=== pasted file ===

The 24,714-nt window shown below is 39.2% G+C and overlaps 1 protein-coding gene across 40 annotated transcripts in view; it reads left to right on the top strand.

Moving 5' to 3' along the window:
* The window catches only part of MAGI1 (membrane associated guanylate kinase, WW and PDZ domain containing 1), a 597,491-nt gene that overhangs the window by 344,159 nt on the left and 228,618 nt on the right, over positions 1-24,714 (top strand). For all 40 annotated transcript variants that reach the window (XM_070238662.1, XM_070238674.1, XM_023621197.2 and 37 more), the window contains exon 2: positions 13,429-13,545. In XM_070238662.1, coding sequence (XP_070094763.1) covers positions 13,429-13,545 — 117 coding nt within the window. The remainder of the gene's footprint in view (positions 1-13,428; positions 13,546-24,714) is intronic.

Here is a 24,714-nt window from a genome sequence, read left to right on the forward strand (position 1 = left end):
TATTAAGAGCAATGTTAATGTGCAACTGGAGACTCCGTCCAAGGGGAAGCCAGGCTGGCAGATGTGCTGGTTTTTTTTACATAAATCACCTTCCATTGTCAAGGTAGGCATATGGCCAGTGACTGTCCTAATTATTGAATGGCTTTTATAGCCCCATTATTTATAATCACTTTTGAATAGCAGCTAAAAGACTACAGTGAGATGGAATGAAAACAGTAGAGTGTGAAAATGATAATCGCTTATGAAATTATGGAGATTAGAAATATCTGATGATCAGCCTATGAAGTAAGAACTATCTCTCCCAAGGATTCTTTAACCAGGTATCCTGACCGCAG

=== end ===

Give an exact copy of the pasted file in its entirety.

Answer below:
The 24,714-nt window shown below is 39.2% G+C and overlaps 1 protein-coding gene across 40 annotated transcripts in view; it reads left to right on the top strand.

Moving 5' to 3' along the window:
* The window catches only part of MAGI1 (membrane associated guanylate kinase, WW and PDZ domain containing 1), a 597,491-nt gene that overhangs the window by 344,159 nt on the left and 228,618 nt on the right, over positions 1-24,714 (top strand). For all 40 annotated transcript variants that reach the window (XM_070238662.1, XM_070238674.1, XM_023621197.2 and 37 more), the window contains exon 2: positions 13,429-13,545. In XM_070238662.1, coding sequence (XP_070094763.1) covers positions 13,429-13,545 — 117 coding nt within the window. The remainder of the gene's footprint in view (positions 1-13,428; positions 13,546-24,714) is intronic.

Here is a 24,714-nt window from a genome sequence, read left to right on the forward strand (position 1 = left end):
TATTAAGAGCAATGTTAATGTGCAACTGGAGACTCCGTCCAAGGGGAAGCCAGGCTGGCAGATGTGCTGGTTTTTTTTACATAAATCACCTTCCATTGTCAAGGTAGGCATATGGCCAGTGACTGTCCTAATTATTGAATGGCTTTTATAGCCCCATTATTTATAATCACTTTTGAATAGCAGCTAAAAGACTACAGTGAGATGGAATGAAAACAGTAGAGTGTGAAAATGATAATCGCTTATGAAATTATGGAGATTAGAAATATCTGATGATCAGCCTATGAAGTAAGAACTATCTCTCCCAAGGATTCTTTAACCAGGTATCCTGACCGCAG